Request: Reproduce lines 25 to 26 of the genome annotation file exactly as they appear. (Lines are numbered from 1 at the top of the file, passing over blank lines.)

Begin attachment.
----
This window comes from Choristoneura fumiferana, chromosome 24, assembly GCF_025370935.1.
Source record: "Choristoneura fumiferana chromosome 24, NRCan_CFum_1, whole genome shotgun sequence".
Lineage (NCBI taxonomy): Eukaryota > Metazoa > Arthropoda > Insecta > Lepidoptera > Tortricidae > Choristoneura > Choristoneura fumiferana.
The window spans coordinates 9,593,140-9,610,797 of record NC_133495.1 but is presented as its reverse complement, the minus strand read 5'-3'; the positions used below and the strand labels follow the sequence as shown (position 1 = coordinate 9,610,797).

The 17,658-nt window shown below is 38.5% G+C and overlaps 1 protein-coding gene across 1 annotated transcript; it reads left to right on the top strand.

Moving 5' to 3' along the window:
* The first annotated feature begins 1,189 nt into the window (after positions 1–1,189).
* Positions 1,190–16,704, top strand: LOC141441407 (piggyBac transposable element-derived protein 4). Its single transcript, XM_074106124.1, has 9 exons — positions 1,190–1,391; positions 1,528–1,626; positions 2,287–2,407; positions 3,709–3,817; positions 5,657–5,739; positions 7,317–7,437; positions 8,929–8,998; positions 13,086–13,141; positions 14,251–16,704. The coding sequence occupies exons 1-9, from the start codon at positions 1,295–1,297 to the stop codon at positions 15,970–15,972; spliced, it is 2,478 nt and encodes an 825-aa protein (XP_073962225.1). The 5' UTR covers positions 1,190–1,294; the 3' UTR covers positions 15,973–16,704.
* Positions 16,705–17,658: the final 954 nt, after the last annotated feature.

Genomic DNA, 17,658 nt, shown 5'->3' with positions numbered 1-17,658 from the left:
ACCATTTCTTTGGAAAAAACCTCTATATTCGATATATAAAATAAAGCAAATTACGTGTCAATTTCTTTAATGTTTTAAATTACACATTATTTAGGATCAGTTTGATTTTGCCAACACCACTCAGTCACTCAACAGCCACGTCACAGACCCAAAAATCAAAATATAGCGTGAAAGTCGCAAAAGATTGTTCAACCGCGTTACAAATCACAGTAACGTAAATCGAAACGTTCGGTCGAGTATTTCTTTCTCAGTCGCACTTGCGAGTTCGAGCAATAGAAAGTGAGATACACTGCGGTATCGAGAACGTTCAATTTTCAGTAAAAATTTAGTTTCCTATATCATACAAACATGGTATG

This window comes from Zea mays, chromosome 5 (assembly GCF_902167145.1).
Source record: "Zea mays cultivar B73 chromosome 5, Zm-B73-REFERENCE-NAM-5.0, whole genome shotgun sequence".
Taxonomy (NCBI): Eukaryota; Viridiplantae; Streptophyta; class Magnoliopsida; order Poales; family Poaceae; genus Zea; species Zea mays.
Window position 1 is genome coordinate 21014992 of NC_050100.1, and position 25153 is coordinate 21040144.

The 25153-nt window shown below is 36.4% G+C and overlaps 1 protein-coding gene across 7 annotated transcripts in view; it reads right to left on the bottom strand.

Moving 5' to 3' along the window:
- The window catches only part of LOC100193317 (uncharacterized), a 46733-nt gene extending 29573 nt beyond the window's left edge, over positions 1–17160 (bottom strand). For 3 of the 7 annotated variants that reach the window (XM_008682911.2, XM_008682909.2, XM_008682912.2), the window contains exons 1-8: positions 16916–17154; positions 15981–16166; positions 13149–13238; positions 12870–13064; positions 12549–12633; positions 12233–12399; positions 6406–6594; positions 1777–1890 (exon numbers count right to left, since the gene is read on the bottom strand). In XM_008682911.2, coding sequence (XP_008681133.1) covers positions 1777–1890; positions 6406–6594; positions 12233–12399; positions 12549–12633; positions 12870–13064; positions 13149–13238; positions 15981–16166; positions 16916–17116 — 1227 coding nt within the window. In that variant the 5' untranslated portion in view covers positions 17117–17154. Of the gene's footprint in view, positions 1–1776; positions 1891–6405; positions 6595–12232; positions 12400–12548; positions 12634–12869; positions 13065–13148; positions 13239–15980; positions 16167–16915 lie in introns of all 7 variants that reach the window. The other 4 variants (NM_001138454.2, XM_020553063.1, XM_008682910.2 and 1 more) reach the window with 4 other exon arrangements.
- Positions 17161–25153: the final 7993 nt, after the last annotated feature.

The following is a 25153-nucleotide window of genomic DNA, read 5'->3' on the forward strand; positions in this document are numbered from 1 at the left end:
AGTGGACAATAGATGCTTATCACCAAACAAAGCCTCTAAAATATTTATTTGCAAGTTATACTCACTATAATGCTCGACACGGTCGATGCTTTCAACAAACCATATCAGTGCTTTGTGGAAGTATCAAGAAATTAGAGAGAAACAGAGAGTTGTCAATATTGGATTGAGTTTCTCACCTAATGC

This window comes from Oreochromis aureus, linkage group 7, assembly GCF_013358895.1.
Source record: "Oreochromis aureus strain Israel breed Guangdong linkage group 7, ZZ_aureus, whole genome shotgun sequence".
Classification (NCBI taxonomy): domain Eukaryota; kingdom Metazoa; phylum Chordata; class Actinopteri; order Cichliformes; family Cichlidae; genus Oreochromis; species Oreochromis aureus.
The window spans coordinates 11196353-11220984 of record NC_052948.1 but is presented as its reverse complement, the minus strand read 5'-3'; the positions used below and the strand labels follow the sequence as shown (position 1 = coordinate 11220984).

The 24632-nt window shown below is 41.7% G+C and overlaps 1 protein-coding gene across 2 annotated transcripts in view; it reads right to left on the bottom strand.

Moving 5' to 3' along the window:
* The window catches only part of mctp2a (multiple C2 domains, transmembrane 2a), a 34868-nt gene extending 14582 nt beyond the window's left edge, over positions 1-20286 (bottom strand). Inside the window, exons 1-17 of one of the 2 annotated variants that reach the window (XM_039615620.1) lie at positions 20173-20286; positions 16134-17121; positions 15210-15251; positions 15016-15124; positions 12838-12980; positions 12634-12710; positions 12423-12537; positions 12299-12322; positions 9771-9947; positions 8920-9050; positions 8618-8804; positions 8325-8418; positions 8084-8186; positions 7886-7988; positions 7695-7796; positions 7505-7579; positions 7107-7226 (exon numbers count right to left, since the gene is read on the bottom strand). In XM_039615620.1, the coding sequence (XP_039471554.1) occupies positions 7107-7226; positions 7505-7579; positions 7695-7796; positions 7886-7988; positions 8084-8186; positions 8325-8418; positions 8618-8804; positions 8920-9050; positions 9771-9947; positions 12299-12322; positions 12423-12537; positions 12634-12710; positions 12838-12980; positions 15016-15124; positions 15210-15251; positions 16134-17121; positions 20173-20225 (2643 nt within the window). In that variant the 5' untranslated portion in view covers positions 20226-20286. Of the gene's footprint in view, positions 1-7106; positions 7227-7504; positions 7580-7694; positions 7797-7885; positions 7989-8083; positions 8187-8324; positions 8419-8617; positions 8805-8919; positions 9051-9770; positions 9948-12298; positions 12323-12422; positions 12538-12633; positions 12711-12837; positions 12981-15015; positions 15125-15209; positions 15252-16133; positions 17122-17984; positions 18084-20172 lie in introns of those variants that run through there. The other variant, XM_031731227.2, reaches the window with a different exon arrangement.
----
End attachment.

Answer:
The window spans coordinates 11196353-11220984 of record NC_052948.1 but is presented as its reverse complement, the minus strand read 5'-3'; the positions used below and the strand labels follow the sequence as shown (position 1 = coordinate 11220984).

The 24632-nt window shown below is 41.7% G+C and overlaps 1 protein-coding gene across 2 annotated transcripts in view; it reads right to left on the bottom strand.